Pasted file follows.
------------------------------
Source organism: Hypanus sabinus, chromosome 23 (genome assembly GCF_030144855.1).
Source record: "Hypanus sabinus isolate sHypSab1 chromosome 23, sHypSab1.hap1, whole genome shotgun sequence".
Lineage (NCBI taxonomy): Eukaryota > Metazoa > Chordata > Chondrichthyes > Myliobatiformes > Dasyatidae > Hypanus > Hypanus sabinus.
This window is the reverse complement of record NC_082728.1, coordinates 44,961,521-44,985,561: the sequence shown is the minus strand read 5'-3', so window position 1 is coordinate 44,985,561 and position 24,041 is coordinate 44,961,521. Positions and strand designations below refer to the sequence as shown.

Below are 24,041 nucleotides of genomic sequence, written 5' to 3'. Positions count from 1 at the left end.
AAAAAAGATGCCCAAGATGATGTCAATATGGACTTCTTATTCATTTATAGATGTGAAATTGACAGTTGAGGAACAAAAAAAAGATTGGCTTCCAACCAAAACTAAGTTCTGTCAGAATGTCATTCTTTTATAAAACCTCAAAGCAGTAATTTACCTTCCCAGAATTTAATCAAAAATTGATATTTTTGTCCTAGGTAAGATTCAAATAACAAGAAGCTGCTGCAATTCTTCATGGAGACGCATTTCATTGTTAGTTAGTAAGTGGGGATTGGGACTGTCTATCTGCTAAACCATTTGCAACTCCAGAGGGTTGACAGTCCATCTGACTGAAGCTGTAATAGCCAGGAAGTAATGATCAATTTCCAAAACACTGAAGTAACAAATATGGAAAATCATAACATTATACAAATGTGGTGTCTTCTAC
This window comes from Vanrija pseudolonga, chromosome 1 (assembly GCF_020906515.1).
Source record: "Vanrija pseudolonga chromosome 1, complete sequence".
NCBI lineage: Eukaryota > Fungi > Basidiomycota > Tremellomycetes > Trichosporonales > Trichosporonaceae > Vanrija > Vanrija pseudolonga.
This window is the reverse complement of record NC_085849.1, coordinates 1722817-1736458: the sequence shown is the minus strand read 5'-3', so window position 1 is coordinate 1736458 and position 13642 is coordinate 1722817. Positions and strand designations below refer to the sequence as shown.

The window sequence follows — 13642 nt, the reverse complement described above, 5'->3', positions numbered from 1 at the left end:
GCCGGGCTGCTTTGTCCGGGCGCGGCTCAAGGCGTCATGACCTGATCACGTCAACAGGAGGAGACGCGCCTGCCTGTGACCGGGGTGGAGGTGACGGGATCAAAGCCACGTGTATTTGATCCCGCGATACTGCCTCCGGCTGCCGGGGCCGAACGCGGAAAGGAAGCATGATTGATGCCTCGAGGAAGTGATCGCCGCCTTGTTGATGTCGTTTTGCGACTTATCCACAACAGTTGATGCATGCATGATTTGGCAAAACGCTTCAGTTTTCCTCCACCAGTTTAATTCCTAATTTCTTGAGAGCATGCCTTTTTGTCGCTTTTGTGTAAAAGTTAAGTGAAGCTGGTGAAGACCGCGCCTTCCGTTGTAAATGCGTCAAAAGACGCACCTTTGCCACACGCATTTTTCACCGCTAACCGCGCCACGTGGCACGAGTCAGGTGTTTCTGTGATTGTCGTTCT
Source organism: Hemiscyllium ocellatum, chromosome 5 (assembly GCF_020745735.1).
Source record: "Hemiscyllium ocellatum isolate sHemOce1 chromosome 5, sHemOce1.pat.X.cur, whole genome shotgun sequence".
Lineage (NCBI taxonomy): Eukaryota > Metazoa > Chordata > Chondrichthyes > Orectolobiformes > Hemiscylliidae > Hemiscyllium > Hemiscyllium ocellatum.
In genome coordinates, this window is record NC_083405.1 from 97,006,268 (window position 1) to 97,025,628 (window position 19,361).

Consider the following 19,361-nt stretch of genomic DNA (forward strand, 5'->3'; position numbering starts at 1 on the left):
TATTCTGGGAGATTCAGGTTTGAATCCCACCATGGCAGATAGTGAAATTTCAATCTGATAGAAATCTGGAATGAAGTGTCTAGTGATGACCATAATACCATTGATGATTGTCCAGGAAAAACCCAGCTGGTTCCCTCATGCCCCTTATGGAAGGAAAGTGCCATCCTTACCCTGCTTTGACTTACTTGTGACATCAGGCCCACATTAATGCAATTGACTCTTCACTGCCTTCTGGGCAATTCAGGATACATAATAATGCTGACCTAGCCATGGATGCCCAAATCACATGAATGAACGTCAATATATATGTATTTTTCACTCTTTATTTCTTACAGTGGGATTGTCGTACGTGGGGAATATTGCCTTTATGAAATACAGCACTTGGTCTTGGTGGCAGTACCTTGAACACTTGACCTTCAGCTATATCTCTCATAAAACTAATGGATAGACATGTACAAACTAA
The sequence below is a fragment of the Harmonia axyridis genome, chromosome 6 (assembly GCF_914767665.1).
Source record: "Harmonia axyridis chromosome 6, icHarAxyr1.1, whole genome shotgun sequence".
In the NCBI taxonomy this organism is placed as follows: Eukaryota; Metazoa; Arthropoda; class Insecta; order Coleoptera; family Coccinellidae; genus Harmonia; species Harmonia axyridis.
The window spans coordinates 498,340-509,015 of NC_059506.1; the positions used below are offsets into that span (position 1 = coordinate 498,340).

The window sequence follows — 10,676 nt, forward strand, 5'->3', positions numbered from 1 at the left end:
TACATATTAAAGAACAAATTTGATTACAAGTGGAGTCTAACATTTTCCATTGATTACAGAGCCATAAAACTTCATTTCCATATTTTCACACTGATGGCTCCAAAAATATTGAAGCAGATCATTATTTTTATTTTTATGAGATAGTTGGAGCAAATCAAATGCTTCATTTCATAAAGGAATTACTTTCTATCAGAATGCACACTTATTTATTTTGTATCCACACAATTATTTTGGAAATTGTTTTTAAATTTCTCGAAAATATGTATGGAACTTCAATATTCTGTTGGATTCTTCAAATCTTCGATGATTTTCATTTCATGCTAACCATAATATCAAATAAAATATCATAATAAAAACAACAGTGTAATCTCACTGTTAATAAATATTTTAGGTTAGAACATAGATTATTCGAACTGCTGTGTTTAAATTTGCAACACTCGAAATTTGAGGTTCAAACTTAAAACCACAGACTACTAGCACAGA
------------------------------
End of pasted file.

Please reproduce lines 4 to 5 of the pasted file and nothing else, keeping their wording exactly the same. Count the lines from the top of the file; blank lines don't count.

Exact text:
This window is the reverse complement of record NC_082728.1, coordinates 44,961,521-44,985,561: the sequence shown is the minus strand read 5'-3', so window position 1 is coordinate 44,985,561 and position 24,041 is coordinate 44,961,521. Positions and strand designations below refer to the sequence as shown.

Below are 24,041 nucleotides of genomic sequence, written 5' to 3'. Positions count from 1 at the left end.